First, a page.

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  32. Causal Order and Kinds of Robustness.Arnon Levy - 2017 - In Snait Gissis, Ehud Lamm & Ayelet Shavit (eds.), Landscapes of Collectivity in the Life Sciences. Cambridge, Massachusetts: MIT Press. pp. 269-280.
    This paper derives from a broader project dealing with the notion of causal order. I use this term to signify two kinds of parts-whole dependence: Orderly systems have rich, decomposable, internal structure; specifically, parts play differential roles, and interactions are primarily local. Disorderly systems, in contrast, have a homogeneous internal structure, such that differences among parts and organizational features are less important. Orderliness, I suggest, marks one key difference between individuals and collectives. My focus here will be the connection (...)
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  33. Causal Involvement, Collectives, and Blame.Matthew Talbert - 2023 - In Andrés Garcia, Mattias Gunnemyr & Jakob Werkmäster (eds.), Value, Morality & Social Reality: Essays dedicated to Dan Egonsson, Björn Petersson & Toni Rønnow-Rasmussen. Department of Philosophy, Lund University. pp. 431-445.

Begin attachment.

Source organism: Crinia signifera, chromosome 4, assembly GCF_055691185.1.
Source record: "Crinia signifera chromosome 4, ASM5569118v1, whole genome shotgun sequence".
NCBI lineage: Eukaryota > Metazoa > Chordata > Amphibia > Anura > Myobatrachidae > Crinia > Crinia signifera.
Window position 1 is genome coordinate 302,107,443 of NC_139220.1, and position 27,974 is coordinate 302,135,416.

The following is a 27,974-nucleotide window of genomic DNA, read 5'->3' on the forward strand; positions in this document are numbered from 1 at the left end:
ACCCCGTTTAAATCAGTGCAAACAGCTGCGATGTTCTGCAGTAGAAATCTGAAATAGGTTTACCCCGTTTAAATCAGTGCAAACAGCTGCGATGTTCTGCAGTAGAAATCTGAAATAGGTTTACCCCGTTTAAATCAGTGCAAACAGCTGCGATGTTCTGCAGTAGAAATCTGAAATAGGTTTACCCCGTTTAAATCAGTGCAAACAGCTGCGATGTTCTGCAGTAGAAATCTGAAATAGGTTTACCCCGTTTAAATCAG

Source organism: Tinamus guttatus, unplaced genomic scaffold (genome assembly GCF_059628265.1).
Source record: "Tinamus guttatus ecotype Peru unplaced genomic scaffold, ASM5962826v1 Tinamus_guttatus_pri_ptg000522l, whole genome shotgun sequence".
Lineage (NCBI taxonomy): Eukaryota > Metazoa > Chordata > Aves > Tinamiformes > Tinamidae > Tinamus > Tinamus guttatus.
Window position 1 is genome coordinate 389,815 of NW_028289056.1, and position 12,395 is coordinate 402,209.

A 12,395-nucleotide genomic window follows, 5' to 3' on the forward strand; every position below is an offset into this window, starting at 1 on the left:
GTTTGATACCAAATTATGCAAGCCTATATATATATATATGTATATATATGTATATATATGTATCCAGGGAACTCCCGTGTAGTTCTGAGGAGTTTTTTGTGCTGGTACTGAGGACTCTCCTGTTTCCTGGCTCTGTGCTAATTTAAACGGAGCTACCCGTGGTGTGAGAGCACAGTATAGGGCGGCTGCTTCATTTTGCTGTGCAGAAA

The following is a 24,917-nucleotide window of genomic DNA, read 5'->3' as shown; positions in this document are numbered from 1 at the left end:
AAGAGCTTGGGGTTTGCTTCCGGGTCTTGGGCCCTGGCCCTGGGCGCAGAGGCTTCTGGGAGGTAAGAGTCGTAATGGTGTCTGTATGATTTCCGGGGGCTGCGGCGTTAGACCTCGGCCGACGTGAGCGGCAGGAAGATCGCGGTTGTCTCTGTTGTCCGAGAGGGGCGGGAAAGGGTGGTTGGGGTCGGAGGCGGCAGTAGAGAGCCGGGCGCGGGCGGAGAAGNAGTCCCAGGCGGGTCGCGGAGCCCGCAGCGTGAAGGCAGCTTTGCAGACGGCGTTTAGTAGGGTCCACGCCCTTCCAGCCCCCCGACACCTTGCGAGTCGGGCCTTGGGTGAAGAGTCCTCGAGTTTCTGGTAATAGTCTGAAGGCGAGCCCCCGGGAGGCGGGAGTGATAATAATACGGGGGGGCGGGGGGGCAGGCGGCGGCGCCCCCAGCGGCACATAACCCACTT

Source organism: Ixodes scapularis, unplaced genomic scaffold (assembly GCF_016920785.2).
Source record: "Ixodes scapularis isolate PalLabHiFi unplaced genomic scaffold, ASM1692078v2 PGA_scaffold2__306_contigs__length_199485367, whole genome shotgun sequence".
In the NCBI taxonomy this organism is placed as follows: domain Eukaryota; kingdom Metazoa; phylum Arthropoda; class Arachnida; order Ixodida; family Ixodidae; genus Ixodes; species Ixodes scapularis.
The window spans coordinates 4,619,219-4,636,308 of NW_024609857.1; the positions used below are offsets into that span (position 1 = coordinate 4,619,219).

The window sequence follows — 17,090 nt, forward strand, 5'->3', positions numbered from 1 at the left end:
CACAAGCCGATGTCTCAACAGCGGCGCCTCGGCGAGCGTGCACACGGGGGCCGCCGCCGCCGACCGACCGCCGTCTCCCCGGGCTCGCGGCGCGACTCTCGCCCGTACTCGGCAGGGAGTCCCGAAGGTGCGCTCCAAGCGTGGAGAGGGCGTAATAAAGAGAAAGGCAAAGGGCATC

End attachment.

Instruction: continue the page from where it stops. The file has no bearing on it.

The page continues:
This paper argues that there is reason to distinguish between moral responsibility and blameworthiness and, in particular, that we can acknowledge that a person is responsible for the negative outcomes of their behavior without this necessarily informing our judgments about the person’s blameworthiness. This general theme is elaborated in the context of a discussion of some of Björn Petersson’s work on collective moral responsibility.
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  34.  94
    What Can Causal Powers Do for Interventionism? The Problem of Logically Complex Causes.Vera Hoffmann-Kolss - 2023 - In Christopher J. Austin, Anna Marmodoro & Andrea Roselli (eds.), Powers, Parts and Wholes: Essays on the Mereology of Powers. Routledge. pp. 130-141.
    Analyzing causation in terms of Woodward's interventionist theory and describing the structure of the world in terms of causal powers are usually regarded as quite different projects in contemporary philosophy. Interventionists aim to give an account of how causal relations can be empirically discovered and described, without committing themselves to views about what causation really is. Causal powers theorists engage in precisely the latter project, aiming to describe the metaphysical structure of the world. In this paper, I (...)